We have made good progress to date towards our debt reduction targets and remain committed to our overall strategy to reduce the company's leverage over the medium term. However, the temporary closure of our pub estate and the additional liquidity described above will impact that trajectory for the time being.”
• Grainger – “Our PRS strategy has transitioned Grainger into a stronger business in a resilient sector. We enter our second half of this financial year well positioned and well capitalised. We aim to emerge from this global crisis stronger, having invested in innovation, communication and improvement during the lockdown. Lead indicators in April show that both the lettings and sales market are active, and that Grainger successfully and safely carrying on performing in line with our strategy.
We are prepared to adapt to a new way of life, as the lockdown is lifted, ensuring that we can continue to serve our customers and deliver our pipeline of new homes. As market leader in PRS, with a business model that can deliver income and growth through the cycle, we believe Grainger is well positioned to maintain momentum in the second half as well as in the years to come.”
• Sirius Real Est# – “In April, the company achieved rent and service charge collection at 98.8% of the normal level and rent and service charge prepayments received so far in May are ahead of those recorded in April at the same time.
A small number of tenants facing Covid-19 related financial difficulties have requested deferral of rental and service charge payments. These are being addressed on a case-by-case basis and will have a very limited impact on cash flow.
In our first update following the lockdown in Germany on 25 March, the company announced that there had been a 50% reduction in the run rate of core enquiries from new tenants, translating into a 10% reduction in new lettings in March and a 35% – 40% reduction in monthly new lettings throughout April and into May. However, following adjustments to the marketing strategy, this situation has since improved significantly with enquiries in March and April averaging 1,200 per month which in fact represents a slight increase on the same period last year. A similar level of enquiries has been maintained in the first two weeks of May.
This improvement in enquiry levels led to 115 new lettings in April covering 8,025 sqm, which is better than anticipated with our announcement in March. New lettings in March and April have generated future annualised rental value of €1.6m, as and when the tenancies begin over the next few months. Based on early indications, it is expected that May will provide a similar level of lettings to April. There has been no noticeable increase in lease terminations in the corresponding period.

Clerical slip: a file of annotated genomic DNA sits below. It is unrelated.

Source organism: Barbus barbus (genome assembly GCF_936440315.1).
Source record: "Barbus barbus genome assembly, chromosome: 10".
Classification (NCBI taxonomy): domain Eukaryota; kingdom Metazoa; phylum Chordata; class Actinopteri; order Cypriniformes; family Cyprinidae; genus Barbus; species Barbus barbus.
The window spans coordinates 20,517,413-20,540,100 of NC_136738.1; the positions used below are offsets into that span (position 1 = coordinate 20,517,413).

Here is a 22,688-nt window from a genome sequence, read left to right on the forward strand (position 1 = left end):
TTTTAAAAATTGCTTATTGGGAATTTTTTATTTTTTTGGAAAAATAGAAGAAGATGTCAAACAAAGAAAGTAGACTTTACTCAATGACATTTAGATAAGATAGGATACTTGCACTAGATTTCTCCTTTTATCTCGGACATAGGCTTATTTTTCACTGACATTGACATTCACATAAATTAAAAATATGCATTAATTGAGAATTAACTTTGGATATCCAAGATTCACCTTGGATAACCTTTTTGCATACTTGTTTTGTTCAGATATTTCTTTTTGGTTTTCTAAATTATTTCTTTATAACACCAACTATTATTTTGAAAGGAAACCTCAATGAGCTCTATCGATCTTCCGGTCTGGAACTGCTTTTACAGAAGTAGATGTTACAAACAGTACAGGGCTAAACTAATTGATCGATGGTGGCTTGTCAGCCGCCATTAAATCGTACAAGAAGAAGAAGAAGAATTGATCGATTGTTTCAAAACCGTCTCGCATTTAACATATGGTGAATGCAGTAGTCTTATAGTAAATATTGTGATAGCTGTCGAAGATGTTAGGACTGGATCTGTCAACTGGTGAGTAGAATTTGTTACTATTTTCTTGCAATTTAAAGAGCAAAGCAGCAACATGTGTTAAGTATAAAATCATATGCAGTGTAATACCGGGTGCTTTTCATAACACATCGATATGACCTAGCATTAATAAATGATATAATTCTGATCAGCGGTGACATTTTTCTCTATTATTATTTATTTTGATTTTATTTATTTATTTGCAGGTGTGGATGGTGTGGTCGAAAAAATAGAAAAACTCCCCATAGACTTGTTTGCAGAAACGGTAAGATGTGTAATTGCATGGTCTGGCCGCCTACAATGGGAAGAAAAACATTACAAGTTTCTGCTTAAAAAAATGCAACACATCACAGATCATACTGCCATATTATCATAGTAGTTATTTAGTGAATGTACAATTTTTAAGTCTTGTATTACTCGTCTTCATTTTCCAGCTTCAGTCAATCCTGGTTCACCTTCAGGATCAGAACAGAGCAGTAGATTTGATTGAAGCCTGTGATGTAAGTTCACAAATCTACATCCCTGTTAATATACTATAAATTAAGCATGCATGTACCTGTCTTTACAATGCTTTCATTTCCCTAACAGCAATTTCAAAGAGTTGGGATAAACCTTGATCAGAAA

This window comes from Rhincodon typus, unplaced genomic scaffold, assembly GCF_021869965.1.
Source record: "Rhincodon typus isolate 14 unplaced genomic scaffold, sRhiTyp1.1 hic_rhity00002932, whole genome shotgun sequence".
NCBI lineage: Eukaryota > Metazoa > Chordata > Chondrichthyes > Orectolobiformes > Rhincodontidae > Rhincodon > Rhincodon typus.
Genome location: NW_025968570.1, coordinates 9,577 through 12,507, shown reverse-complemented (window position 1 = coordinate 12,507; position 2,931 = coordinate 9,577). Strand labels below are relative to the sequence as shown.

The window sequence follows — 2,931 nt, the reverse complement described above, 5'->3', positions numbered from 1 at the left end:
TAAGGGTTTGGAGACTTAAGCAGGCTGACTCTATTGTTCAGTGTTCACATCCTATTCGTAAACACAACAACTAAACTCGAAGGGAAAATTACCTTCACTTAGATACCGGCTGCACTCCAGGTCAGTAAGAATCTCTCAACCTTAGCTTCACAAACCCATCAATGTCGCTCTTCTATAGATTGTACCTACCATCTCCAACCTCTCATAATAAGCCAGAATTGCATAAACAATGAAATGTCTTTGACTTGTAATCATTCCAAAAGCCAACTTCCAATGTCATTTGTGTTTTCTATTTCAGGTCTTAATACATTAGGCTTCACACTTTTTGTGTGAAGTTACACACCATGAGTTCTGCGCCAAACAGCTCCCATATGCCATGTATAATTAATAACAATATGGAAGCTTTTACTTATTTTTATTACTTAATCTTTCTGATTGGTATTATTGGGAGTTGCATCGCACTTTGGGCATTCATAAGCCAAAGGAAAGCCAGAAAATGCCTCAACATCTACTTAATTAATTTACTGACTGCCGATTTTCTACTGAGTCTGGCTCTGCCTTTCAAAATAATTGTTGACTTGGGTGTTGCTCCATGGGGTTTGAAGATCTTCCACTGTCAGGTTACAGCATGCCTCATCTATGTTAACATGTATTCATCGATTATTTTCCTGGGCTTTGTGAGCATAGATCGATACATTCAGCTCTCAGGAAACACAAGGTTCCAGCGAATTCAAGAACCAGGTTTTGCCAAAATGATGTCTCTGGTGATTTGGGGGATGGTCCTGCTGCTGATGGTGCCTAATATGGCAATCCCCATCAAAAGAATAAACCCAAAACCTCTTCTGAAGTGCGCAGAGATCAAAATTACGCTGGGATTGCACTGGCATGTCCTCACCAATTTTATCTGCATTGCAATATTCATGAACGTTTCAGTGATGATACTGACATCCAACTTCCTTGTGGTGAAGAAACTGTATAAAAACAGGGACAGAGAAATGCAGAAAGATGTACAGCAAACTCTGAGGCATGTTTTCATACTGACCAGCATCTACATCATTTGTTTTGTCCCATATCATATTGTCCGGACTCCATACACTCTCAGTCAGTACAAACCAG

The company is seeing an increase in demand for storage space from both new and existing commercial tenants as well as new self-storage customers. Storage (including the Smartspace storage products) makes up 35% of space in Sirius's portfolio.
The company also announced in March that all meeting room and conference facility hire had been put on hold, resulting in a marginal impact on revenues and cash flows. This part of the business re-opened on Monday 11 May, although naturally we don't expect this to return to pre-Covid levels for some time.
Staffing – Following the recent relaxation of government-imposed restrictions, 85% of Sirius's on-site business park employees have returned to work from the beginning of this week (Monday 11 May) and those working at the head office in Berlin will be increased gradually to 50% (from 25%) from the beginning of next week (Monday 18 May), with the balance continuing to work from home.”
• Watches of Switzerland – “Group revenue1 for the year to 26 April 2020 increased by 5.9% to £819.3 million (FY19: £773.5 million), ahead of the recently guided range of £809.0 million to £812.0 million, driven by strong ecommerce sales. Performance had been strong for the first 46 weeks of the year when the lockdown of stores came into effect, with US stores closed from 19 March 2020 and UK stores closed from 23 March 2020.
52 weeks to 26 April 2020 – The final 6 weeks of the financial year to 26 April 2020 have been significantly impacted by the ongoing Covid-19 outbreak. All stores within the Group's store portfolio were closed as a result of containment measures relating to the Covid-19 outbreak adopted by governments, with US stores closing on 19 March 2020 and UK stores closing on 23 March through the end of the financial year.
During the period following the closure of stores, ecommerce has performed particularly well. Sales from this channel increased 45.8% during the last six weeks of the financial year with a further acceleration during the month of April, when sales increased by 82.8% relative to the same prior year period. In response to the closure of the bricks and mortar network, the online offering has been enhanced by the addition of several brands which the Group had previously only transacted in its stores. These additional brands will continue to be part of the online offering going forward.
The Group has generated additional revenue and cash during the period through enhanced clienteling initiatives in the UK and US, leveraging its strong customer relationships together with its sophisticated CRM tools and leading-edge systems. The Group continues to work closely with its brand partners during the lockdown period and in planning for the post lockdown business environment.
Demand for key luxury watch brands continued to exceed supply throughout the year.”